The three first distinct themes studied in MONARCH-A, notably: - changes in terrestrial carbon and water fluxes; - changes in sea level and ocean circulation; - and changes in marine carbon cycle are indeed strongly interrelated and interacting as part of the complex multidisciplinary functionality of the Earth system as suggested in Figure 67. As such several of the Essential Climate Variables (ECVs) display seasonal and interannual variations that are mutually influenced (e.g. reinforced or damped) at a broad range of spatial scales. In the following some of the interdisciplinary processes and their mutual feedbacks connected with these ECVs investigated in the MONARCH-A project are further discussed according to the water cycle, sea level and marine carbon cycle.
High latitude and Arctic regional water cycle: This encapsulates processes and dynamics in the biosphere, the cryosphere, the atmosphere (not addressed in this MONARCH-A project) and the hydrosphere as well as complementary and mutual cross–sphere interactions and feedbacks. Regarding the two former spheres the changes in snow cover and snow water equivalent, river discharges, permafrost extent and ice sheet and glacier elevations are all features of the water cycle with its distinct seasonal to annual variability. Moreover, for the hydrosphere the gradual retreat in sea ice concentration, extent and volume indirectly influence the water cycle through changes in the ocean-atmosphere fluxes (e.g. evaporation and sensible heat) that, in turn, might enhance the regional precipitation. Monitoring and prediction of the water cycle at high latitude and Arctic region may seem simple but, in contrary, it is extremely challenging as weak and strong changes, interactions and mutual feedback between the ECVs occur over a broad range of temporal and spatial scales that is not properly incorporated into the design and operation of the observing system. In result, we lack process understanding. Combined with model deficiencies in spatial resolution and reliable parameterizations the predictive skill of the water cycle is also rather limited.
The sea level budget: The increasing area of open water in the Arctic Ocean and the sub Arctic-seas in the presence of a decline in the sea ice extent alter the upper layer hydrographic conditions and hence the steric height contribution to sea level change. Moreover, changes in the mean and variable freshwater runoff from the biopshere and the cryosphere (including meltwater from permafrost areas) lead to a freshening of the ocean surface layer and a sea level change. The presence of sea ice further complicates the retrieval of the mean sea surface from satellite altimetry. In particular thin ice with equivalent ice freeboard height ranging up to about 10 cm poses a great challenge to be precisely measured. In view of the rather tiny signal of the mean global annual trend in sea level rise of about 2-3 mm/year the accuracy of the correction of the altimeter surface height measurement to the sea ice freeboard signal is therefore highly demanding. Lack of adequate validation limits the ability to quantify the accuracy of this correction and hence the uncertainty in the mean sea surface determination in the permanent sea ice covered interior Arctic Ocean. Changes in the transport of heat with the ocean currents from the North Atlantic to the Arctic Ocean may also change the steric height contribution to changes in the mean regional sea level. Finally, the mass loss associated with melting ice sheets also lead to glacial isostatic adjustment (GIA) that must be corrected before the corresponding regional seasonal to decadal sea level budget can be accurately closed.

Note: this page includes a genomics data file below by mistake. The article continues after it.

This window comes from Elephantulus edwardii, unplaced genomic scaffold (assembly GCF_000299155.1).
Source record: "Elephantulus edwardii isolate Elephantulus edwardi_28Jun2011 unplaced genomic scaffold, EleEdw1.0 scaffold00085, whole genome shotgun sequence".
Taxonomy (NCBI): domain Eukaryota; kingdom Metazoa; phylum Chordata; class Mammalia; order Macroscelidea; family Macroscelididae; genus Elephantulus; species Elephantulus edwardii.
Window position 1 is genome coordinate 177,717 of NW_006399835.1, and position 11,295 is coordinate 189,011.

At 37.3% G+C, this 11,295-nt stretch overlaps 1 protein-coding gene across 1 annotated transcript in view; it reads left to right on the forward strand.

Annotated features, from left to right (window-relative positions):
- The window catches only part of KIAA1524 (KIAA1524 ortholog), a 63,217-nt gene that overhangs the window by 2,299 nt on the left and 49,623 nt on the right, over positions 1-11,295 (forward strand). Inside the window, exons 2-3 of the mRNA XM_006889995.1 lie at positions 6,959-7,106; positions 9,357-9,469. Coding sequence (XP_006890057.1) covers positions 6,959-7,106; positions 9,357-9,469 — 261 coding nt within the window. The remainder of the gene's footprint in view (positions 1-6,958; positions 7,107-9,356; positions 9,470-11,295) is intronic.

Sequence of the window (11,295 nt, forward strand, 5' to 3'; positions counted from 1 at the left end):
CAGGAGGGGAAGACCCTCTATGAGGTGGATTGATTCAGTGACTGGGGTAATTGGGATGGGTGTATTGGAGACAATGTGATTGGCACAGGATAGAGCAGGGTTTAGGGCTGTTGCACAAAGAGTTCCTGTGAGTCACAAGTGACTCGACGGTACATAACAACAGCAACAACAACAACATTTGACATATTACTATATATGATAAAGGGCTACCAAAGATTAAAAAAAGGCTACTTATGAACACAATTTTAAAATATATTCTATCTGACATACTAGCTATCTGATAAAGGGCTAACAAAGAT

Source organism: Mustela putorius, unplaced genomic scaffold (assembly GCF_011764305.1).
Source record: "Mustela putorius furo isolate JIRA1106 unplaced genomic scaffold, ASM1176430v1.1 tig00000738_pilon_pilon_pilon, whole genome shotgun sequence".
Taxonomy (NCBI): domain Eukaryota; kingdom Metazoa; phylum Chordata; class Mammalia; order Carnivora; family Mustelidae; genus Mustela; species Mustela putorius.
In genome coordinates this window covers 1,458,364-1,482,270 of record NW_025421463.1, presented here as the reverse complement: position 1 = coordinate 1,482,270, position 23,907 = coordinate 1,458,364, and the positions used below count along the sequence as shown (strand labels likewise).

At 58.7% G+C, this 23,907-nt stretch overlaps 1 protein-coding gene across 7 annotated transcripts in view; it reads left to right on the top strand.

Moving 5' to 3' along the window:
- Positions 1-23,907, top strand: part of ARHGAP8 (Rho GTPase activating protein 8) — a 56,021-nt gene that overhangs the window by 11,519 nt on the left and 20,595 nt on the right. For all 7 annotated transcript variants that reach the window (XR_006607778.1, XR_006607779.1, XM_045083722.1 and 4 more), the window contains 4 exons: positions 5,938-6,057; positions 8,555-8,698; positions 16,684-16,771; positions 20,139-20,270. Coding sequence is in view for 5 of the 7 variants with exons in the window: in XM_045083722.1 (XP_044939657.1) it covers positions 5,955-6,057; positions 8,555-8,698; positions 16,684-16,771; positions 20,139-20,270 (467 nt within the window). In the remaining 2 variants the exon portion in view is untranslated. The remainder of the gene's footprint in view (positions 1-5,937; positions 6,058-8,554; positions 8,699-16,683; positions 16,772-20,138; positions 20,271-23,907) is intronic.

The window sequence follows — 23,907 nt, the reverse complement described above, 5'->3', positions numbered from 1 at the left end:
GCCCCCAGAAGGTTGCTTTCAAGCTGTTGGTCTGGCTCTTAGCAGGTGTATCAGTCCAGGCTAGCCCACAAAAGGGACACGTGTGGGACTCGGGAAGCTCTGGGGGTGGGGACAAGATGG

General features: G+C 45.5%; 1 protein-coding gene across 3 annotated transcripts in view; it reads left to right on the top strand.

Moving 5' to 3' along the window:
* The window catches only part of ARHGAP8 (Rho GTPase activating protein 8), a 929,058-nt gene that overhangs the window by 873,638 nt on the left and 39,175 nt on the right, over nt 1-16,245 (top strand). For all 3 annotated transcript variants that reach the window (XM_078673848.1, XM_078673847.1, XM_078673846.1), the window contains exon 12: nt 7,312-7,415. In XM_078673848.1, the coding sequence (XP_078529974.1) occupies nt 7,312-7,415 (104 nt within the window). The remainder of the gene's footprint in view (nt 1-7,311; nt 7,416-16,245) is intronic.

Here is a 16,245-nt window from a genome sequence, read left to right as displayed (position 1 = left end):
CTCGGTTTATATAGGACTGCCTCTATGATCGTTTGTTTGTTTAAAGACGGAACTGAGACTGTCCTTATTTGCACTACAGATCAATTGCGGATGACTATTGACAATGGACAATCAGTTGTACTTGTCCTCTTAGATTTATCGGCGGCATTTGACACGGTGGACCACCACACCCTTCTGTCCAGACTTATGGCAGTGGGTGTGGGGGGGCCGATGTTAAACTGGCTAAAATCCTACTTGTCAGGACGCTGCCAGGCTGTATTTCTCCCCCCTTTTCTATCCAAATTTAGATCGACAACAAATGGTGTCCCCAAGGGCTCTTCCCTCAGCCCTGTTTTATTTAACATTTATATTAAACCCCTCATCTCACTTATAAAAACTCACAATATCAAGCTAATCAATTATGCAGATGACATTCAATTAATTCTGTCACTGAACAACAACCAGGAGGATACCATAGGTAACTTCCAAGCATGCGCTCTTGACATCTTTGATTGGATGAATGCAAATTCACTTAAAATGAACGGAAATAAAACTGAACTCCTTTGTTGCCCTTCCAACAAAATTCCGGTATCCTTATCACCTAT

The marine carbon cycle. The high latitude seasonal land vegetation cycle (influenced by changes in the snow cover and SWE) influences the atmospheric CO2 concentration and its seasonal cycle, while the influence of the ocean seasonality on the atmospheric CO2 record is fairly small in high latitude and Arctic waters. The atmospheric CO2 record at Point Barrow, Alaska, USA (Keeling et al., 2008) shows a fairly strong seasonal amplitude slowly increasing (e.g. Wu and Lynch, 2000) with time pointing towards a gradual intensifying of the spring-growth/autumn-degradation pattern of the terrestrial biomass (supporting evidence for an increase in CO2 fertilization for land plants). This pattern could lead to a (very slight) bias towards reduced oceanic uptake of CO2 during the ice free months (when also the atmospheric CO2 is minimal). However, this effect will probably be smaller than other errors in present ocean biogeochemical circulation models although it could indicate that ocean biogeochemistry in the high latitude and Arctic Ocean may be less affected by rising CO2 (apart from the severe impact due to ocean acidification). Further investigations are needed to verify this hypothesis.
The river discharges and their concentration of carbon, nutrients and other dissolved inorganic and organic matter (e.g. alkalinity) also modify the biological carbon pump and the inorganic solubility pump. If more nutrients than carbon are released, then under assumption of stable “Redfield ratios”, a net drawdown of the CO2 partial pressure could be the consequence and vice versa. At present, the oceanic data base of nutrients and carbon is not sufficient to reveal such potential modifications. The remotely sensed primary production record (through ocean color and chlorophyll estimates) may allow documenting such changes along the coastal zones and continental margin over time provided the separation of chlorophyll from dissolved organic matter can be obtained with satisfactory accuracy. Overall, a quantification of the respective forcing and feedback mechanisms and their change over time are not yet feasible largely due to lack of sustainable observations providing long time series.